14. Belize

    Though I just realized that I can solve my 2 caye related dilemmas with 1 solution. Stay on Caye Caulker in an Airbnb, then stay at the Phoenix for 2 nights, and rest of the time in San Ignacio. It looks like there are regular water taxis between Caulker and Ambergris, so I should visit both!
  15. Belize

    (What lucky children you have!) Thanks for recommendations and feedback on your trip! Our current, still evolving, plan is to fly into Belize City, spend the first 5 days on a caye doing snorkeling cruises and maybe beginner scuba if there's a suitable option. Then pick up a rental car at the airport and drive to San Ignacio for the remaining 5 days, seeing ATM, cave tubing, Tikal, and hopefully drive to 3-5 other major Mayan sites in Belize. Then return the car at the airport and fly out. For lodging, we're currently looking mostly at Airbnb options since they're cheaper and may be more suitable for a party of 4 adults. But we are also willing to consider lodges and hotels if they add value to the stay. Are there safety / environmental / convenience factors that made staying at a lodge / hotel a better option? Or is it mostly a matter of amenities and personal preference? We were trying to decide between San Pedro (Ambergris Caye) and Caye Caulker. Currently leaning towards Caye Caulker because it's somewhat cheaper, walkable, and appears to have better beach access. However, I've read that Caye Caulker doesn't have as many snorkel/dive excursion operators, so maybe staying on Ambergris would be a better choice. Was there any factors that made you decide on Ambergris Caye? The Phoenix is posting rates that are kinda on the extreme high end of our budget (currently mostly looking at well rated 2 bedrooms in the $100-200 per night range, the Phoenix has a 2-bedroom for $400 per night and appear to be really well reviewed), so I'm...intrigued. We're thinking about renting a car and driving to all the Mayan sites in Belize, and hire guides on site. The thinking goes that it's likely to be cheaper for 4 people, let's us set our own pace, and hopefully help to avoid large tour groups. Based on what you observed, do you think its reasonable to do independent traveling in Belize? For example, are the roads in pretty good condition and well signed? Do people drive like Italians or the Mainland Chinese? I think that we would do a San Ignacio based guided tour for Tikal for logistics and safety reasons, but what I read so far makes car based tourism in Belize sound straight forward. Again, thanks so much for your detailed feedback on Belize. Definitely will look into Belize Culture Tours and hopefully will be able to write my own trip report in about a month!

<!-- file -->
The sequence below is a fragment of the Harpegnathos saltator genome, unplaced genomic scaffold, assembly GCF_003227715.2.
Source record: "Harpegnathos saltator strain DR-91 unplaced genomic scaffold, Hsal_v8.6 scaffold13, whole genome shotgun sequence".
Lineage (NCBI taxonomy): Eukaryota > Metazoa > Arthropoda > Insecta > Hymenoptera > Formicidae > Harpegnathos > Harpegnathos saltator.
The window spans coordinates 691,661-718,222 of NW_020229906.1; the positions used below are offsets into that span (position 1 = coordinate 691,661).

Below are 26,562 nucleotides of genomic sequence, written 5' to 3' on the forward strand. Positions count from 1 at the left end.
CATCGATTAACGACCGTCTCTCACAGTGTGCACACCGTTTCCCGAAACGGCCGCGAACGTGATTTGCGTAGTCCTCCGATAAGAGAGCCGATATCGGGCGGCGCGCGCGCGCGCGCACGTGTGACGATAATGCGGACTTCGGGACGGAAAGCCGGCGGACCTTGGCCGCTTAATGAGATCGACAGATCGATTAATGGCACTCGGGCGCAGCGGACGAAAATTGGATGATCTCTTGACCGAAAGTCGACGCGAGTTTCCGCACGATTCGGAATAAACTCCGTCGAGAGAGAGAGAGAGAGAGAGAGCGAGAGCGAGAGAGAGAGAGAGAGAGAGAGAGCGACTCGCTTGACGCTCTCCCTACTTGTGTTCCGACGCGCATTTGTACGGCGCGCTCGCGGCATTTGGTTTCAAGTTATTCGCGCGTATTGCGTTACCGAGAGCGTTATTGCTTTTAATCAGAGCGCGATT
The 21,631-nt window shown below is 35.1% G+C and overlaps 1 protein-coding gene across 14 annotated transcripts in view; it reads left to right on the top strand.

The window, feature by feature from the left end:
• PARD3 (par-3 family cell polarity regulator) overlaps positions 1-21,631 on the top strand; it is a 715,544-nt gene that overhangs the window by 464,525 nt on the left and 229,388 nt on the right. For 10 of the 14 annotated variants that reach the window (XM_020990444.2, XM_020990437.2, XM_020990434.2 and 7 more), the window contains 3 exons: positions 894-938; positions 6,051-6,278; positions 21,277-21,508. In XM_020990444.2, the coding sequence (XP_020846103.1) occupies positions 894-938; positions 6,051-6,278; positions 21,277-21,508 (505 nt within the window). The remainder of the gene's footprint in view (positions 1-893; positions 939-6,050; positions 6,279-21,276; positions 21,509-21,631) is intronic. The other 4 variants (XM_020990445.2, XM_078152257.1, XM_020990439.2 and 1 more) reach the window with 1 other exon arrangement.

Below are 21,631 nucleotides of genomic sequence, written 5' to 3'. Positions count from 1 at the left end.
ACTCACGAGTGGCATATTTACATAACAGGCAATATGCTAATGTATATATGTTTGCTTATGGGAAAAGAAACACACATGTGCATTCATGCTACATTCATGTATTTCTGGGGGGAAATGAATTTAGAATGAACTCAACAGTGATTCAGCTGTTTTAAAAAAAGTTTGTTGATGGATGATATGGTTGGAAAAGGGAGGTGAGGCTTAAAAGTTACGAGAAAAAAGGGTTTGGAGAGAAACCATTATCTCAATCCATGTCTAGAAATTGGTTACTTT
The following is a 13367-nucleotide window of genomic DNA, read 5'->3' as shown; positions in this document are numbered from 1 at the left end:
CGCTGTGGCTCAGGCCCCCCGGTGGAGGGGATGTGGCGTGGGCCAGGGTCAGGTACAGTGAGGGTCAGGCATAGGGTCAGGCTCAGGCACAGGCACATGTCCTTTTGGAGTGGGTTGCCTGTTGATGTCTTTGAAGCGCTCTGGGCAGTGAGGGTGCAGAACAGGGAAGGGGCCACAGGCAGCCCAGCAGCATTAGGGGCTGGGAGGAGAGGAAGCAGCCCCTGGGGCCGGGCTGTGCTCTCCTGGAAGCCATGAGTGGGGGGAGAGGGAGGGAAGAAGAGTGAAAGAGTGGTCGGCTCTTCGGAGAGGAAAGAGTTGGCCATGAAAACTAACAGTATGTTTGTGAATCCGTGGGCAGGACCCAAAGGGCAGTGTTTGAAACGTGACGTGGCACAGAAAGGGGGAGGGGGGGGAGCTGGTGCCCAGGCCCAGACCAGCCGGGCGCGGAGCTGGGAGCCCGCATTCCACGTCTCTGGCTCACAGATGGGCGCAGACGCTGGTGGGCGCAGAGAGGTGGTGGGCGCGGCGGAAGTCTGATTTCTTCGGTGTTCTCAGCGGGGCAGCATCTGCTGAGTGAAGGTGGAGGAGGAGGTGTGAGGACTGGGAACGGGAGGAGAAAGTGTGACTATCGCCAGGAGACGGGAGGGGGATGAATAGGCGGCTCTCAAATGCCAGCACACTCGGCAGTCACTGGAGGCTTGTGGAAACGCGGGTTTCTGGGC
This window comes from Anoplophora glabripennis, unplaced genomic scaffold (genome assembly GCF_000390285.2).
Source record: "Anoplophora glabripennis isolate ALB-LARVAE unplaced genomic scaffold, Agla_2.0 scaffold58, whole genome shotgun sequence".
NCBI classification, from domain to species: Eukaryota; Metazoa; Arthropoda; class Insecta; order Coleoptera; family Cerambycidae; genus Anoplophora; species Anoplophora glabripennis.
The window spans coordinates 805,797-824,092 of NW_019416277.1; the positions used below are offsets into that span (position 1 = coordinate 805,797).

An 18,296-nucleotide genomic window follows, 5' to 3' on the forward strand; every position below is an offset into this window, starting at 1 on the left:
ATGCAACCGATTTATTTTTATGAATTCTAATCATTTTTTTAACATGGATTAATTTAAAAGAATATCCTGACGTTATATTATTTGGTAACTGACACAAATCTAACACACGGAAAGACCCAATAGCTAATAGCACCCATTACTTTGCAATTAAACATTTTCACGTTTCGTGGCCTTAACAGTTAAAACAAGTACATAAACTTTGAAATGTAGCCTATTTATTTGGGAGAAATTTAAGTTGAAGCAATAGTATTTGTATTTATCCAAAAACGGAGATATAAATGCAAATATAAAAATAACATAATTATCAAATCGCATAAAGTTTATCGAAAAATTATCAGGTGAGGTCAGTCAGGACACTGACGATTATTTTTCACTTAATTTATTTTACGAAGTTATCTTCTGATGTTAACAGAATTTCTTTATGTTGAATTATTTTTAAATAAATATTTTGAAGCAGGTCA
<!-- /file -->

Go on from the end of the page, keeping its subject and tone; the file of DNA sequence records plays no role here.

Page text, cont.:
×